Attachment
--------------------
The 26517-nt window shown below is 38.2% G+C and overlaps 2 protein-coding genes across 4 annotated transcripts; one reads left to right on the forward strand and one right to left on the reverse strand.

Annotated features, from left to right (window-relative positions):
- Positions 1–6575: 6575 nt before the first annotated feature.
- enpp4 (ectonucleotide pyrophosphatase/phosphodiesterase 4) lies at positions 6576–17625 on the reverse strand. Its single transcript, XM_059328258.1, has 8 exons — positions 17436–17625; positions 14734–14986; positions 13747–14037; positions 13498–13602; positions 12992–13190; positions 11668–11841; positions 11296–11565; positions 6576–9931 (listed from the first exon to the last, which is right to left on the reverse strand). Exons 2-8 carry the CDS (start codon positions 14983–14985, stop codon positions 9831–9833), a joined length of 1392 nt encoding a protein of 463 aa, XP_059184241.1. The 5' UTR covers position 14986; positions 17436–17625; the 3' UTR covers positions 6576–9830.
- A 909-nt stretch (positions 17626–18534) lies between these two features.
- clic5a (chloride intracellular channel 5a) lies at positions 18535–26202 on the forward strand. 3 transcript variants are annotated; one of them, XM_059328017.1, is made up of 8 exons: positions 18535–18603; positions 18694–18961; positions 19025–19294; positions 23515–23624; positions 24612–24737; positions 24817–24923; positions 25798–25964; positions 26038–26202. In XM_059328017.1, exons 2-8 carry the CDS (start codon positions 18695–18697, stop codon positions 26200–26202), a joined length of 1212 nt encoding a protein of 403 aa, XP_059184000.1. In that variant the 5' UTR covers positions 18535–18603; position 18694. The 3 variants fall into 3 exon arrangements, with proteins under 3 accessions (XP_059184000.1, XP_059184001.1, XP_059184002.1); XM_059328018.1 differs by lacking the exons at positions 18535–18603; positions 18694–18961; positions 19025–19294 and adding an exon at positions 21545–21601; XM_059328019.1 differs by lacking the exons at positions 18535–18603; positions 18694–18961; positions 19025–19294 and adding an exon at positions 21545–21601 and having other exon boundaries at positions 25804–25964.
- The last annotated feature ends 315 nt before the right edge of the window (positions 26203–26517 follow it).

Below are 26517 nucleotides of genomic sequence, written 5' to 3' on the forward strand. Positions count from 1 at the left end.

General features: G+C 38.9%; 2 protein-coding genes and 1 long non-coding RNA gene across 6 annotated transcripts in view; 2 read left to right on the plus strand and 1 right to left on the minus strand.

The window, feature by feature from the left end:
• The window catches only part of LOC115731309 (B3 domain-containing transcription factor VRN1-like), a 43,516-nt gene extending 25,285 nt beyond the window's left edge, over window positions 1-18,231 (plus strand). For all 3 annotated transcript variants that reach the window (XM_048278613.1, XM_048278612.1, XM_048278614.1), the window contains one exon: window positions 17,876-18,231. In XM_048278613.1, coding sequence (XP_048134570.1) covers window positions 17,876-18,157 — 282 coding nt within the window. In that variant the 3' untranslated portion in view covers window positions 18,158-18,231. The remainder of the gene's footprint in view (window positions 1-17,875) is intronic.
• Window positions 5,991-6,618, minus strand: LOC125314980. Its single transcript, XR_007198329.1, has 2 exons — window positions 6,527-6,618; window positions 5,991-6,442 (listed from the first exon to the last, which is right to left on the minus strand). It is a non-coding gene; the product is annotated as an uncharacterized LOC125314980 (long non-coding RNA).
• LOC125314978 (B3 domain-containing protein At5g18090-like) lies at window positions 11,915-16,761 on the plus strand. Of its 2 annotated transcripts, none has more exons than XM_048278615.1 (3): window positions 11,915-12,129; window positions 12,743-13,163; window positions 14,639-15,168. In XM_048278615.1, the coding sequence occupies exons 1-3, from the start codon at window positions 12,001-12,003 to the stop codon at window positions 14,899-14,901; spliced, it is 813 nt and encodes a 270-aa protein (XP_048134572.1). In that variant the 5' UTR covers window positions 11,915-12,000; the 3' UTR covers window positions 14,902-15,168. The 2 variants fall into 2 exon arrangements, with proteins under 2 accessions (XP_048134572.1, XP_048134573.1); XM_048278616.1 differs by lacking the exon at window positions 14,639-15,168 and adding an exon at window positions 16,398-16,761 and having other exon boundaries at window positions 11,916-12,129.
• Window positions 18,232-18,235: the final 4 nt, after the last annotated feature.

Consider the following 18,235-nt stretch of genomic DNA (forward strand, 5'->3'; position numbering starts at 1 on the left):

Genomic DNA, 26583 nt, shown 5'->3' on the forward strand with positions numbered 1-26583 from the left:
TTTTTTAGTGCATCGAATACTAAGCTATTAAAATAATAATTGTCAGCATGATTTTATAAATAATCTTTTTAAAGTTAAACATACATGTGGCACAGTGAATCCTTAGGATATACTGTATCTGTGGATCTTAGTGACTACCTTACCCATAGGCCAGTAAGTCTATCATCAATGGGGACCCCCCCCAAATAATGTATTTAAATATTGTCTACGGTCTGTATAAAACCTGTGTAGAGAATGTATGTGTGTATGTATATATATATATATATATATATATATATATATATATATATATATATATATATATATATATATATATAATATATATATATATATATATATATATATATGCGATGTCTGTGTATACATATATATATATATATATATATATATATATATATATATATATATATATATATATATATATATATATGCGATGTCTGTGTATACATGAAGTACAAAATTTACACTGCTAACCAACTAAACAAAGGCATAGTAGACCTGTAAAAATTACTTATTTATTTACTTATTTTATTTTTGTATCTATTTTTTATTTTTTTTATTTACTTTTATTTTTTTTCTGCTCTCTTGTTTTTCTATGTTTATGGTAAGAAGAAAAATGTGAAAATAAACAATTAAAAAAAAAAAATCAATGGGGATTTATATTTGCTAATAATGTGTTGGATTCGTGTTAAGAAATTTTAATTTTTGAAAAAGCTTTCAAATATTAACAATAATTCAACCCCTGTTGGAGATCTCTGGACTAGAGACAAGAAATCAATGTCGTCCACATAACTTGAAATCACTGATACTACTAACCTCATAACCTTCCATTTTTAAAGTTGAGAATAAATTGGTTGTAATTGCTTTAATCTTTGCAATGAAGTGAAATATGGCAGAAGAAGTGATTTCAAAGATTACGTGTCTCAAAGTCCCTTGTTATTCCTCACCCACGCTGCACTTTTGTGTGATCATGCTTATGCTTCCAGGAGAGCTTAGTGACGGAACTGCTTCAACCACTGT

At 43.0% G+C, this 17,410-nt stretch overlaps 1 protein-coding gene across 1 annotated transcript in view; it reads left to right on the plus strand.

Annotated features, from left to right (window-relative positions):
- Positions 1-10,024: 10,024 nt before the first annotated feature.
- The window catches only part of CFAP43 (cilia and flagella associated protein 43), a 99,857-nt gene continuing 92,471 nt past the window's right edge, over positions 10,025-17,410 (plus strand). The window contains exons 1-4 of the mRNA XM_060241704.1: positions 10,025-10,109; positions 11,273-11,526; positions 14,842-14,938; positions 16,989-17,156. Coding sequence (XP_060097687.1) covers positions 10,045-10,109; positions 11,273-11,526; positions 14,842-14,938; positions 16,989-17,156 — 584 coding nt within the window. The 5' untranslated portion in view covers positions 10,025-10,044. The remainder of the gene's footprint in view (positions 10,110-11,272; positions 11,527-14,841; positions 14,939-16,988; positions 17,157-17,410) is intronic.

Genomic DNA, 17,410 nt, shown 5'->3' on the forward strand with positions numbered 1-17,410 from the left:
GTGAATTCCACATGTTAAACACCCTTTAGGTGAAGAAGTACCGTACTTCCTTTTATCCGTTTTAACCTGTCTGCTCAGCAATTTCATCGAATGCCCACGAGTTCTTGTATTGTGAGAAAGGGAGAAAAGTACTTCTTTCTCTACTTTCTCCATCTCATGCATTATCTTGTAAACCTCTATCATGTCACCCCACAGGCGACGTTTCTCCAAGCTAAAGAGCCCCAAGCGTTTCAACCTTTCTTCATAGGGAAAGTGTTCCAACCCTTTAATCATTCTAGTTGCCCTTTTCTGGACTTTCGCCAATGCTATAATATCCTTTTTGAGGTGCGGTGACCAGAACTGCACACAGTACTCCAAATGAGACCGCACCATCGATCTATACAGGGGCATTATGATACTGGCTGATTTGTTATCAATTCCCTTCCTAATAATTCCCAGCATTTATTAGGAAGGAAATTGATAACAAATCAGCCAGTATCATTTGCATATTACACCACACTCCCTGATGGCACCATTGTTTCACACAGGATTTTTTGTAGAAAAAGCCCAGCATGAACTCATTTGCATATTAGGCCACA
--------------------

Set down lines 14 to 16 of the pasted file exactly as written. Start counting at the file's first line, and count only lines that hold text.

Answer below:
• Window positions 18,232-18,235: the final 4 nt, after the last annotated feature.

Consider the following 18,235-nt stretch of genomic DNA (forward strand, 5'->3'; position numbering starts at 1 on the left):

Genomic DNA, 26583 nt, shown 5'->3' on the forward strand with positions numbered 1-26583 from the left: